The latest evolution of Raman reduces these skill requirements drastically. Modern benchtop instruments use intelligent software to take care of everything from calibration and alignment to background compensation and data analysis, making the technology accessible to even non-technical users. For laboratories without dedicated spectroscopists, these new capabilities allow them to use Raman analysis to its maximum effect. It’s even possible to automate entire analysis processes. The fact that Raman instruments no longer require an advanced spectroscopy degree to operate also means undergraduates can now make full use of them. This improves the breadth and depth of education and experience that today’s science students can receive.
Like most technologies, Raman instruments benefit from Moore’s Law. Over the past decade, the speed of Raman analysis has accelerated dramatically thanks to increased processing power and optical performance. But while increased processing power is important—especially insofar as it allows analyzers to run software that makes them more user-friendly—what’s really revolutionary is the dramatic decrease in overall time from sample collection to meaningful result.
Smaller, smarter and more capable Raman instruments require less infrastructure to perform analysis. In the past, Raman analysis typically required sending samples off to a specialized laboratory and often waiting several weeks for results. Modern Raman instruments, by contrast, allow users to get immediate results almost anywhere, from the laboratory to the field. Reducing the total time between sample collection and meaningful results has been enormously important for the viability and utility of the technology.
Raman analyzers have never been particularly small. For most of their history they were benchtop instruments. However, the next evolution of Raman instruments aims small. Over the past decade, analyzers have shrunk from their traditional benchtop dimensions down to portable handheld form factors that weigh less than 2 kg.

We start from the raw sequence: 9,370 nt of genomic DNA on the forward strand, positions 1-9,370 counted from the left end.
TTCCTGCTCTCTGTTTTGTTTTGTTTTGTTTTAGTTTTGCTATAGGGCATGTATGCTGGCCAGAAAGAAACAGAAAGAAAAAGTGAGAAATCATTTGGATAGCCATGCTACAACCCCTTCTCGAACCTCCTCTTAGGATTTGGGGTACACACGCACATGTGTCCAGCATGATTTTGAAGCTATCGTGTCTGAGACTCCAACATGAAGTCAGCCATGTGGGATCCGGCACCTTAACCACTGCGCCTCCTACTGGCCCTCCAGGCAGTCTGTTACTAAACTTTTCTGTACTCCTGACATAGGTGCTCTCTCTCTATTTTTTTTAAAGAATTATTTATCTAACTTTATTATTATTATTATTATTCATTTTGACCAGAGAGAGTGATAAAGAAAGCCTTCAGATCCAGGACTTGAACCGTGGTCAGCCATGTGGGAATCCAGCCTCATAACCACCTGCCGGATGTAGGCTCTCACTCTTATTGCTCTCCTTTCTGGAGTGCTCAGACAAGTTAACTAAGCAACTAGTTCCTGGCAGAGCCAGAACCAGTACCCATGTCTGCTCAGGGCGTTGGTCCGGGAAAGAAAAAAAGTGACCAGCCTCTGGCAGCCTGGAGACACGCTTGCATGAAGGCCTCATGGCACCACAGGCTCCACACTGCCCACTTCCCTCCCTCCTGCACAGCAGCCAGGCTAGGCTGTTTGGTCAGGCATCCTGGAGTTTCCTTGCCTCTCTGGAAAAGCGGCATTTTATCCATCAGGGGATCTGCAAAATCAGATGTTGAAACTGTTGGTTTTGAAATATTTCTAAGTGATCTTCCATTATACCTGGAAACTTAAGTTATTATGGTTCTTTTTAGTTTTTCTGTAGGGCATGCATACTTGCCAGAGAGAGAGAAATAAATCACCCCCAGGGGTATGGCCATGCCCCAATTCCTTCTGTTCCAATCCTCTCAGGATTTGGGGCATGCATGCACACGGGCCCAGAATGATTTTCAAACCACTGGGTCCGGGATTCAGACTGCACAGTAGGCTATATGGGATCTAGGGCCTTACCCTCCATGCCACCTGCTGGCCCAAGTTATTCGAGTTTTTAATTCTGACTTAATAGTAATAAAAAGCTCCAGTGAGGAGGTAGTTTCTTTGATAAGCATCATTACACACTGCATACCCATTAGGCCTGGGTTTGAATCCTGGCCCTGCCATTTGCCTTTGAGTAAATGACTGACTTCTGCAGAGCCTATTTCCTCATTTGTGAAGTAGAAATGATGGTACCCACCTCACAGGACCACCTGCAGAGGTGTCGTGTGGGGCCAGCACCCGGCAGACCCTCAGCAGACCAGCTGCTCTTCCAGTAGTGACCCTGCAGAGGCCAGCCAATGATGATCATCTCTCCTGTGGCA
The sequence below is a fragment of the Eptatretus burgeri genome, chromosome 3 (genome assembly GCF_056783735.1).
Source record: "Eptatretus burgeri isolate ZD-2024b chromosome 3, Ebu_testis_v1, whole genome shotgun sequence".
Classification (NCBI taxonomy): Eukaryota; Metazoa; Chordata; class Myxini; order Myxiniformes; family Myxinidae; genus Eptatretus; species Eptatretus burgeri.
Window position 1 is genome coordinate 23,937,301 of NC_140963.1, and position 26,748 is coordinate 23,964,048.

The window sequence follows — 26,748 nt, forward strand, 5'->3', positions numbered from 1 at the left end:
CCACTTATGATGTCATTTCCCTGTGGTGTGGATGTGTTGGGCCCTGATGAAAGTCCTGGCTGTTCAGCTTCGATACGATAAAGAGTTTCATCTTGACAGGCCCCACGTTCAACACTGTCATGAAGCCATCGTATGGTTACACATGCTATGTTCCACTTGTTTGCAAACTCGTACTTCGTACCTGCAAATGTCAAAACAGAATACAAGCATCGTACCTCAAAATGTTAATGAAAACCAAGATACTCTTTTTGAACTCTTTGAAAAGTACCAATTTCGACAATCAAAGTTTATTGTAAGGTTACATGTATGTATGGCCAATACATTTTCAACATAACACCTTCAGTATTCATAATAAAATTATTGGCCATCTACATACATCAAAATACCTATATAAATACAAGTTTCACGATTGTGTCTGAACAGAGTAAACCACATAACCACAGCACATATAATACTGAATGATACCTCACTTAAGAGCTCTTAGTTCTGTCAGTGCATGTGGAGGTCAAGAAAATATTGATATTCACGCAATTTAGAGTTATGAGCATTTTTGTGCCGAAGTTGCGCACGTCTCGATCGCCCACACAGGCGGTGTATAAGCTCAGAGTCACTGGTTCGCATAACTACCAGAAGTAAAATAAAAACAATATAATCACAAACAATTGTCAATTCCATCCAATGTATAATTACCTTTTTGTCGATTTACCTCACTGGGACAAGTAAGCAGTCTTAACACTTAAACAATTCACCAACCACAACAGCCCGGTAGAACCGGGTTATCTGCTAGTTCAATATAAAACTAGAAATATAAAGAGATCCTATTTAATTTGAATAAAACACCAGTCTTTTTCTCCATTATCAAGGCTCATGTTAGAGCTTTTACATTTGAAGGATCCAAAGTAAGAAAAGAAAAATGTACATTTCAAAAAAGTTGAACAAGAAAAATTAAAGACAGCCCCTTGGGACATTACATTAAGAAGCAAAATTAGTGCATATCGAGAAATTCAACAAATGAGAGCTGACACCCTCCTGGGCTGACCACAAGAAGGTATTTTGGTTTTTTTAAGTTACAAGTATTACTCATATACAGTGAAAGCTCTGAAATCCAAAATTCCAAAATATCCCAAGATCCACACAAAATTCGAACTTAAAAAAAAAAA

Combining smarter and faster with smaller revolutionizes the utility and potential applications of Raman. Portable handheld Raman analyzers can now give straightforward, unambiguous identification of materials of interest in the field—at the point of analysis and time of information need.
The development of ultra-small instruments has made it possible for the benefits of Raman analysis to be accessed anywhere and by anyone, including by non-technical users in low-infrastructure areas of the world. In Ghana, for example, handheld Raman analyzers are used to detect fake anti-malaria medication at the point of distribution. Previous generations of instruments would have required complex logistics to transport drug samples from Ghanaian distribution points to a central laboratory. Today’s handheld analyzers, by contrast, are small enough to travel directly to the point of need. In addition to detecting counterfeit drugs, handheld Raman analyzers are also used by police departments to identify drugs of abuse in the field.
The first 80 years of Raman spectroscopy’s evolution were driven by technological improvements: lasers, improved detectors, better cameras and miniaturization. Now that the technology is in place, this current phase of development is driven by accessibility first and technology second. Expect this trend to continue: Over the next decade, Raman instruments will become smarter, faster and potentially even smaller than they already are now, making this valuable analytical technique viable for even more applications.